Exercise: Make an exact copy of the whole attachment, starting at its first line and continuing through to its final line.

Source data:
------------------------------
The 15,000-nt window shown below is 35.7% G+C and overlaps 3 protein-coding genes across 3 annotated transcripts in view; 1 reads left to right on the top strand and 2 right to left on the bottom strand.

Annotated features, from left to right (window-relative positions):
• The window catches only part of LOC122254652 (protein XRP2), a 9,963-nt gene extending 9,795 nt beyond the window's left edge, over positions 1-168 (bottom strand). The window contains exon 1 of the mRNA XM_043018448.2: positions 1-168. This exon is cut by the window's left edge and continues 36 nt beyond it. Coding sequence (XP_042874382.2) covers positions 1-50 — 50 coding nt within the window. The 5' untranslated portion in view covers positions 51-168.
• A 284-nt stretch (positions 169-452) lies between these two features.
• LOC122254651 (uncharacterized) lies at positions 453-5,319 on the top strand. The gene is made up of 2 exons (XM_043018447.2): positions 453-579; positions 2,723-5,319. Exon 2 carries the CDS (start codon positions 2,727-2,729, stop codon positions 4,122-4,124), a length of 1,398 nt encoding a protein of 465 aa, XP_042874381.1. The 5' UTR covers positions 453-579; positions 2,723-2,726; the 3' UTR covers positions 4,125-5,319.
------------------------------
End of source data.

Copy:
The 15,000-nt window shown below is 35.7% G+C and overlaps 3 protein-coding genes across 3 annotated transcripts in view; 1 reads left to right on the top strand and 2 right to left on the bottom strand.

Annotated features, from left to right (window-relative positions):
• The window catches only part of LOC122254652 (protein XRP2), a 9,963-nt gene extending 9,795 nt beyond the window's left edge, over positions 1-168 (bottom strand). The window contains exon 1 of the mRNA XM_043018448.2: positions 1-168. This exon is cut by the window's left edge and continues 36 nt beyond it. Coding sequence (XP_042874382.2) covers positions 1-50 — 50 coding nt within the window. The 5' untranslated portion in view covers positions 51-168.
• A 284-nt stretch (positions 169-452) lies between these two features.
• LOC122254651 (uncharacterized) lies at positions 453-5,319 on the top strand. The gene is made up of 2 exons (XM_043018447.2): positions 453-579; positions 2,723-5,319. Exon 2 carries the CDS (start codon positions 2,727-2,729, stop codon positions 4,122-4,124), a length of 1,398 nt encoding a protein of 465 aa, XP_042874381.1. The 5' UTR covers positions 453-579; positions 2,723-2,726; the 3' UTR covers positions 4,125-5,319.